The Conservative Internet has launched a hypothetical campaign against American history on behalf of the “alt-left”. So, let’s go there…
I read it first in an opinion piece written by Medium.com user Austin Frank:
“If the logic behind pulling down the Confederate statues is that Confederates Were Racists, then it won’t be long until the left starts demanding we pull down statues of Andrew Jackson (he’s already getting booted off of the $20 bill). Pull down the statues, rename the schools and streets and parks: Expunge every last vestige of Racism from our society.”
Mr. Frank published that on August 15th, 2017. I commend him for beating so many of his colleagues to the proverbial, journalistic punch.
Then, miraculously, as if beckoned by some covert rally-the-Conservatives Morse signal, our President echoed the very same Austinian line of logic during a subsequent news conference. In response to a reporter who asked whether he equates the alt-left with Neo-Nazis, President Trump reportedly said,
“… I’ve condemned neo-Nazis. I’ve condemned many different groups. But not all of those people were neo-Nazis, believe me. Not all of those people were white supremacists by any stretch. Those people were also there because they wanted to protest the taking down of a statue, Robert E. Lee. …So this week, it is Robert E. Lee. I noticed that Stonewall Jackson is coming down. I wonder, is it George Washington next week? And is it Thomas Jefferson the week after? You know, you really do have to ask yourself, where does it stop?”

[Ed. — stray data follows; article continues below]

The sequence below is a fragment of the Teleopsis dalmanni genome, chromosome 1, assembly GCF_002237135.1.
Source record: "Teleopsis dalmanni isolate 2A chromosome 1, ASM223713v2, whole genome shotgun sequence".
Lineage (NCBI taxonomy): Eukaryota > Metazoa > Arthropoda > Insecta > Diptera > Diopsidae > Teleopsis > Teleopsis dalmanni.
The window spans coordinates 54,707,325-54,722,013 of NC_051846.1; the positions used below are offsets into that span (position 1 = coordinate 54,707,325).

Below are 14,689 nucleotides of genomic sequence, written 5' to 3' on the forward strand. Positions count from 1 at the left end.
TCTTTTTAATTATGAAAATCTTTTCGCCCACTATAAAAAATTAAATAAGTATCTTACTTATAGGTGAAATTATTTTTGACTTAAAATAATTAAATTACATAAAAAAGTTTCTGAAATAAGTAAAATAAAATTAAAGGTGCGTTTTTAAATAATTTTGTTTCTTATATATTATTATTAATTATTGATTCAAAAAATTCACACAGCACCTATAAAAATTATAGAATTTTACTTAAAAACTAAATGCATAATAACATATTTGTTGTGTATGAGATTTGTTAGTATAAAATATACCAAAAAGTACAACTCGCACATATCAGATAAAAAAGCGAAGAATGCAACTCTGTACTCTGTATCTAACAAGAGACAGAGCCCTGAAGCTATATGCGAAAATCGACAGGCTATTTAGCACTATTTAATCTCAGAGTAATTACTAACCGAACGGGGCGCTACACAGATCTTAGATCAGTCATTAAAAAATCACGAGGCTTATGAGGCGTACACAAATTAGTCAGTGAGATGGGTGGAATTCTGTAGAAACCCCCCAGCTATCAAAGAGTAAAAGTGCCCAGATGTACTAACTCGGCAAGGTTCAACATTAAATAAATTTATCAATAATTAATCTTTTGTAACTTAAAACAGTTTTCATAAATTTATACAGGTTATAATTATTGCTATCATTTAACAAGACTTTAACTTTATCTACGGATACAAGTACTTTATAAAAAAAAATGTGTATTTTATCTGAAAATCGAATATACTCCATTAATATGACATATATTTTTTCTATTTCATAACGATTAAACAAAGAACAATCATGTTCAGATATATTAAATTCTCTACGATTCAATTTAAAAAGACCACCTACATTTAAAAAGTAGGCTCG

Indeed, President Trump. Let’s ask ourselves.
What much of the Liberal community is trying to convey to the Conservative sphere is that the relics of our society began with our collective thought lives. This has been creatively called a “war on the private mind” and even an “obsession” with the offensive by some of our Conservative counterparts, but it’s is really just an acknowledgment of what makes us uniquely human. We humans, unlike other primates, consciously imbue our tangible world with complex, transcendent meaning.
For hundreds of years, Americans have collectively thought the thought “Various people are inherently inferior because of the color of their skin”. And like most of our thoughts, it could not be contained. We created our American world with it mind — splashed it all about us with tragic ignorance.
We spoke with that thought in mind, dated and married with that thought in mind, educated and raised our children with that thought in mind. Then we wove communities, planned cities and built edifices with that thought in mind. We’ve created and built for so long while thinking thoughts of superiority that we are now submerged in a sea of incalculable symbols affirming and reaffirming that wretched, aforementioned thought.
“Schools and streets and parks,” as Mr. Frank wrote.
Mother Jones contributors AJ Vicens and Becca Andrews shared the subtle changes that happened by way of renaming schools.